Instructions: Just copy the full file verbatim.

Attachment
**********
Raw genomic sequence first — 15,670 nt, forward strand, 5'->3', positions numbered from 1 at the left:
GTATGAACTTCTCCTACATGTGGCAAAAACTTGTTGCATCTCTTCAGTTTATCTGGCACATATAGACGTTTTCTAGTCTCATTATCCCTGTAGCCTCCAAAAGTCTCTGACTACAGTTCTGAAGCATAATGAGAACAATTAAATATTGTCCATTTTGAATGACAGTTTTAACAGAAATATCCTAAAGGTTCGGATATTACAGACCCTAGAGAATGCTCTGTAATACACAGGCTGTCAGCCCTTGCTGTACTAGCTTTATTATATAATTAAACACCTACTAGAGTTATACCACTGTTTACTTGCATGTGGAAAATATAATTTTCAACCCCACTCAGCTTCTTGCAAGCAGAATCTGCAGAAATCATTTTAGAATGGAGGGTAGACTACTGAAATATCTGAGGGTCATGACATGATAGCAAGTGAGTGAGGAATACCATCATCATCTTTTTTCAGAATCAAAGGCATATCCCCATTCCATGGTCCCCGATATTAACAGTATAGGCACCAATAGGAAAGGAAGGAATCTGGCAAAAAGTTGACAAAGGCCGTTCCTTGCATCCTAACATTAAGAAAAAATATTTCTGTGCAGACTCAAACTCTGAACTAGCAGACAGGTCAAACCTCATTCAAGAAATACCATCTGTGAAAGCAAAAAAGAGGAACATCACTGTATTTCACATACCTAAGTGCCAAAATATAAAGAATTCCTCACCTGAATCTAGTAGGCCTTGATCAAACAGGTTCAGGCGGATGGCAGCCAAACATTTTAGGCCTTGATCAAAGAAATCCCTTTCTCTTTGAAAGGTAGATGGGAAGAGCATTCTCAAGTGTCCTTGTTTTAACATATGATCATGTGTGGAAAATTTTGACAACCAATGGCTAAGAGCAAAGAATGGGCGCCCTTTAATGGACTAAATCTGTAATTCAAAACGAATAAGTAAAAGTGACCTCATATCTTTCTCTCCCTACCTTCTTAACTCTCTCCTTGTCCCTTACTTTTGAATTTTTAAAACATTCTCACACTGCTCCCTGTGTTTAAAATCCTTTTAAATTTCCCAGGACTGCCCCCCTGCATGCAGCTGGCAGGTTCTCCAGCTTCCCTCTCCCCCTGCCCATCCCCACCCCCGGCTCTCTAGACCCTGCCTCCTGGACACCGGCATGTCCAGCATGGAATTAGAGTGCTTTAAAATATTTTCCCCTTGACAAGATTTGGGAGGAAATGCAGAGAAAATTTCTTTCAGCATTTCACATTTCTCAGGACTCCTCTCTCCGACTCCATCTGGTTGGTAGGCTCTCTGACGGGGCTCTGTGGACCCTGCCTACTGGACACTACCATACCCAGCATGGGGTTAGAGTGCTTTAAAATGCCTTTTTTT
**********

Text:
Raw genomic sequence first — 15,670 nt, forward strand, 5'->3', positions numbered from 1 at the left:
GTATGAACTTCTCCTACATGTGGCAAAAACTTGTTGCATCTCTTCAGTTTATCTGGCACATATAGACGTTTTCTAGTCTCATTATCCCTGTAGCCTCCAAAAGTCTCTGACTACAGTTCTGAAGCATAATGAGAACAATTAAATATTGTCCATTTTGAATGACAGTTTTAACAGAAATATCCTAAAGGTTCGGATATTACAGACCCTAGAGAATGCTCTGTAATACACAGGCTGTCAGCCCTTGCTGTACTAGCTTTATTATATAATTAAACACCTACTAGAGTTATACCACTGTTTACTTGCATGTGGAAAATATAATTTTCAACCCCACTCAGCTTCTTGCAAGCAGAATCTGCAGAAATCATTTTAGAATGGAGGGTAGACTACTGAAATATCTGAGGGTCATGACATGATAGCAAGTGAGTGAGGAATACCATCATCATCTTTTTTCAGAATCAAAGGCATATCCCCATTCCATGGTCCCCGATATTAACAGTATAGGCACCAATAGGAAAGGAAGGAATCTGGCAAAAAGTTGACAAAGGCCGTTCCTTGCATCCTAACATTAAGAAAAAATATTTCTGTGCAGACTCAAACTCTGAACTAGCAGACAGGTCAAACCTCATTCAAGAAATACCATCTGTGAAAGCAAAAAAGAGGAACATCACTGTATTTCACATACCTAAGTGCCAAAATATAAAGAATTCCTCACCTGAATCTAGTAGGCCTTGATCAAACAGGTTCAGGCGGATGGCAGCCAAACATTTTAGGCCTTGATCAAAGAAATCCCTTTCTCTTTGAAAGGTAGATGGGAAGAGCATTCTCAAGTGTCCTTGTTTTAACATATGATCATGTGTGGAAAATTTTGACAACCAATGGCTAAGAGCAAAGAATGGGCGCCCTTTAATGGACTAAATCTGTAATTCAAAACGAATAAGTAAAAGTGACCTCATATCTTTCTCTCCCTACCTTCTTAACTCTCTCCTTGTCCCTTACTTTTGAATTTTTAAAACATTCTCACACTGCTCCCTGTGTTTAAAATCCTTTTAAATTTCCCAGGACTGCCCCCCTGCATGCAGCTGGCAGGTTCTCCAGCTTCCCTCTCCCCCTGCCCATCCCCACCCCCGGCTCTCTAGACCCTGCCTCCTGGACACCGGCATGTCCAGCATGGAATTAGAGTGCTTTAAAATATTTTCCCCTTGACAAGATTTGGGAGGAAATGCAGAGAAAATTTCTTTCAGCATTTCACATTTCTCAGGACTCCTCTCTCCGACTCCATCTGGTTGGTAGGCTCTCTGACGGGGCTCTGTGGACCCTGCCTACTGGACACTACCATACCCAGCATGGGGTTAGAGTGCTTTAAAATGCCTTTTTTT